Ali and the bread-maker

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  “Six naans please, Uncle Ashraf.”
  “Indeed, son.”
  The old man sat next to his cart beside a stove and pot, in a dusty little street of Karachi amid the wild sounds of traffic and people. He wore a brown shalwar kameez with a threadbare beige shawl around his shoulders that did not look like it would retain much heat. Obscuring part of his salt-and-pepper hair and receding hairline, on the top of his head was perched a flat khaki cap which was more holes than cloth. He had a weathered kindly face whose texture resembled that of a crinkled brown paper bag. Crow’s feet appeared around the edges of Uncle Ashraf’s eyes when he smiled at Ali, a regular customer.
  Ali, whose grandmother had sent him that afternoon to buy half a dozen naans that day for lunch, watched as the roti-wala plunged a knobbly hand into a pot and pulled out a handful of dough clenched in his fist. He proceeded to swiftly swirl the dough around in both hands with artistic precision, and the dough gradually began to stretch into a flat, oval-shaped disc. Ali watched the dancing dough with mesmerized eyes.

  He snapped out of his trance and finally broke the silence with, “Do you like your job, Uncle?”
  “Well, beta, I don’t have a choice.”
  “Why don’t you have a choice? If I were grown up I would never do anything I don’t want to. I’d have as many chocolates and ice-creams I want to, with no one to stop me! I would go to bed late—in fact, I wouldn’t go to bed at all!” was Ali’s fierce declaration. He added, a little remorsefully, “I have to sleep on time now or else Nani gets vexed,”
  The roti seller smiled. “All your life you’ll find yourself doing things you don’t want to, little Ali.”
  “Catch me! But why do you have to sell naans and chapatis anyway, Uncle Ashraf?” persisted Ali. 
  “I have to make a living, and this is the only way I can. I must feed my family, send my children to school, pay the bills…” Uncle Ashraf’s eyes wandered into space, and then, after returning to reality after a moment, he said with a smile: “Come now, why am I pouring out my woes to an innocent little boy like you.”
  “But isn’t it fun being grown-up? All the time I yearn to be how old you are. Isn’t yours a grand, grown-up age? I can’t wait to be as old as you are, Uncle Ashraf! The fun I’d have!”
  “Every aspect of life has its pros and cons, I suppose,” replied the wise naan-maker. “I fear that being as old as me will not be as gratifying as you have imagined, little one.”
  “But why ever not?” asked the surprised Ali.
  “That is because when a person is young as you are, Ali, they are full of zest and enthusiasm for the years to come. A child possesses many dreams that he is eager to fulfil in the future. They look at the world through rose coloured glasses, through the eyes of hope and optimism, and from a vantage point of beauty. An old person like me, on the other hand, has, perhaps, lost hope and accepted his lot in life.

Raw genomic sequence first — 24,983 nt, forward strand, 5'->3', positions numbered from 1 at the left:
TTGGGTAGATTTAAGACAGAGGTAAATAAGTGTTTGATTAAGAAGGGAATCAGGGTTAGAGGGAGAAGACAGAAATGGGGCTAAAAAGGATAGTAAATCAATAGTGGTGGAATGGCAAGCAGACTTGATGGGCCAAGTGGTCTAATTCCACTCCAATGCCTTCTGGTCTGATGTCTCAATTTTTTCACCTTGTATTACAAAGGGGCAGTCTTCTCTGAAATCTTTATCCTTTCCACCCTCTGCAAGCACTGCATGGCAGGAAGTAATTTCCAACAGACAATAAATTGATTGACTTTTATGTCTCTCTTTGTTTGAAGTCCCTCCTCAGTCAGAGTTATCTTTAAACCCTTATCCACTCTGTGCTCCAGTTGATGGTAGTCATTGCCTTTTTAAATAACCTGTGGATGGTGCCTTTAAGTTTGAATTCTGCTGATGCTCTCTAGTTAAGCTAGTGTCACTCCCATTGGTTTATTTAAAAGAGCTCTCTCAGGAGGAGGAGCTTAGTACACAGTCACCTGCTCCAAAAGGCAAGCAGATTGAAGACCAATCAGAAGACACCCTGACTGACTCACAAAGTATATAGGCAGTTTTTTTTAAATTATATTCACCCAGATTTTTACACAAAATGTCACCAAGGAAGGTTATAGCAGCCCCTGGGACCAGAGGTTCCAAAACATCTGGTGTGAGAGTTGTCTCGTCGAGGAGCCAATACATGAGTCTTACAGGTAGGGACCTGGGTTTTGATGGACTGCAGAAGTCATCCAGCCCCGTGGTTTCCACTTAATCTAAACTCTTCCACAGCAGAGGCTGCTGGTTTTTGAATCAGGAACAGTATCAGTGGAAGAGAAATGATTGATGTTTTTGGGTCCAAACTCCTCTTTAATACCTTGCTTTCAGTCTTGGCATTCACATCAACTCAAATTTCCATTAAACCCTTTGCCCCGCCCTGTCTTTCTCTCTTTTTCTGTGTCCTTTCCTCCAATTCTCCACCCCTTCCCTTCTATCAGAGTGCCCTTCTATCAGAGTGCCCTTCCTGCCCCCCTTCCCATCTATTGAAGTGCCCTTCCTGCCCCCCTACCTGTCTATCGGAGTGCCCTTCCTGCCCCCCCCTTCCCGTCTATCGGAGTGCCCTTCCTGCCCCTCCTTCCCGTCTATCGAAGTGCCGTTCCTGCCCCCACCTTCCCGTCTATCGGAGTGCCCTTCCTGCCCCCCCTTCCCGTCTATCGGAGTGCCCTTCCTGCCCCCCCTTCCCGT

“Why don’t old people see beauty in the world?” queried Ali with wide eyes.
  “A child has hope, innocence and is often shielded from the harsh realities of life,” was the reply he received.
  “But being grown-up is undeniably better, isn’t it? Adults like you have so much more experience, they are so knowledgeable and well… know so much more than me!” protested Ali.
  “It is being young that is undeniably better, actually,” mused Uncle Ashraf with his eternal smile as he deftly tossed a naan into the burning kiln. “Young people such as yourself have so much energy and are much stronger and more flexible than old people. Now, an old person wouldn’t even dream of climbing a mountain, while here we have a mere lad of 13 who climbed Mount Everest! See, children are willing to embrace new ideas, experiment and take risks, unlike narrow-minded adults who are afraid to try new things.”
  “Really? Did a boy actually climb the Mount Everest? When?”
  “Oh, some years back,” Uncle Ashraf airily dismissed the matter with a wave of his flour-speckled hand.
  “Anyhow, from what I have observed from Nani, grown-ups tend to stay calm in extreme situations too. Unless, of course, if I get mud on my clothes… But that’s got to be a good thing, hasn’t it? Staying calm?”
  “Yes, and no. You see, Ali, adolescents like yourself are burning with zeal, a passion, a need to change the world. Youth are seldom satisfied with mindless traditions practised by old people. This may be simply zany in adolescence but could later on bring about a revolution, particularly when accompanied with anger at an injustice. You see, in such circumstances staying calm would do no good at all.”
  Uncle Ashraf was on the last naan by now.
A few moments of silence passed between the two debaters, during which Ali pondered over the fact that being his age just might be more advantageous than he had imagined.
  “Here you go,” smiled Uncle Ashraf, handing Ali the bag of soft, steaming rotis and accepting the exact change Nani had meticulously calculated.
  “Thank you.” mumbled Ali, hopping onto his bike, lost in thought, as his mind continued to swing from thought to thought like a pendulum, to and fro.

  As Ali reflected on the pros and cons of being his age, he realised that like most things in life, every age and stage has its boons and banes, but contentment comes to those who focus on the positive and utilise the perks of their age as a springboard to soar.






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